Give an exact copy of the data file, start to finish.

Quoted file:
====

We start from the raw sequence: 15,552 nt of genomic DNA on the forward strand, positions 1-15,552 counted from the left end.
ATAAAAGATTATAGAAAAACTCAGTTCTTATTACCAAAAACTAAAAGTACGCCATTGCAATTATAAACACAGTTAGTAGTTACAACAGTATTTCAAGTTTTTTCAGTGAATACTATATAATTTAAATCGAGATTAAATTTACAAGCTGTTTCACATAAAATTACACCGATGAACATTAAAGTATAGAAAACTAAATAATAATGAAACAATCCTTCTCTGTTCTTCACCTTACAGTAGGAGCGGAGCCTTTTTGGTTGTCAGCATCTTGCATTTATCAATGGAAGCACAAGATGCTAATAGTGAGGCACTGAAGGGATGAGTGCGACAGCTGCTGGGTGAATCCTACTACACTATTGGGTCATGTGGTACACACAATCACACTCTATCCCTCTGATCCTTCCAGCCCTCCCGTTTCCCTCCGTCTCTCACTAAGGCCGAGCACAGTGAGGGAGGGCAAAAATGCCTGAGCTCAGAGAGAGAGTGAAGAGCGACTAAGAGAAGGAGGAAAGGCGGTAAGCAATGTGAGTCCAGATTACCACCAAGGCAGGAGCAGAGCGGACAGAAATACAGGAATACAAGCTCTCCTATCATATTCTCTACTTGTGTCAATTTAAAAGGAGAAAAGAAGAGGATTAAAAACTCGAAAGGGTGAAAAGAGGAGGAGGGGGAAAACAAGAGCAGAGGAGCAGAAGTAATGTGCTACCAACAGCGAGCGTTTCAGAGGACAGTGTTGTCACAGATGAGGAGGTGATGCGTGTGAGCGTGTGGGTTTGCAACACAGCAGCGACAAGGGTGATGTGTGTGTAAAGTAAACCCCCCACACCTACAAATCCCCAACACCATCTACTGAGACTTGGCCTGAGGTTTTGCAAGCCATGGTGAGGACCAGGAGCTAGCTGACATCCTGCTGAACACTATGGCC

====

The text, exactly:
We start from the raw sequence: 15,552 nt of genomic DNA on the forward strand, positions 1-15,552 counted from the left end.
ATAAAAGATTATAGAAAAACTCAGTTCTTATTACCAAAAACTAAAAGTACGCCATTGCAATTATAAACACAGTTAGTAGTTACAACAGTATTTCAAGTTTTTTCAGTGAATACTATATAATTTAAATCGAGATTAAATTTACAAGCTGTTTCACATAAAATTACACCGATGAACATTAAAGTATAGAAAACTAAATAATAATGAAACAATCCTTCTCTGTTCTTCACCTTACAGTAGGAGCGGAGCCTTTTTGGTTGTCAGCATCTTGCATTTATCAATGGAAGCACAAGATGCTAATAGTGAGGCACTGAAGGGATGAGTGCGACAGCTGCTGGGTGAATCCTACTACACTATTGGGTCATGTGGTACACACAATCACACTCTATCCCTCTGATCCTTCCAGCCCTCCCGTTTCCCTCCGTCTCTCACTAAGGCCGAGCACAGTGAGGGAGGGCAAAAATGCCTGAGCTCAGAGAGAGAGTGAAGAGCGACTAAGAGAAGGAGGAAAGGCGGTAAGCAATGTGAGTCCAGATTACCACCAAGGCAGGAGCAGAGCGGACAGAAATACAGGAATACAAGCTCTCCTATCATATTCTCTACTTGTGTCAATTTAAAAGGAGAAAAGAAGAGGATTAAAAACTCGAAAGGGTGAAAAGAGGAGGAGGGGGAAAACAAGAGCAGAGGAGCAGAAGTAATGTGCTACCAACAGCGAGCGTTTCAGAGGACAGTGTTGTCACAGATGAGGAGGTGATGCGTGTGAGCGTGTGGGTTTGCAACACAGCAGCGACAAGGGTGATGTGTGTGTAAAGTAAACCCCCCACACCTACAAATCCCCAACACCATCTACTGAGACTTGGCCTGAGGTTTTGCAAGCCATGGTGAGGACCAGGAGCTAGCTGACATCCTGCTGAACACTATGGCC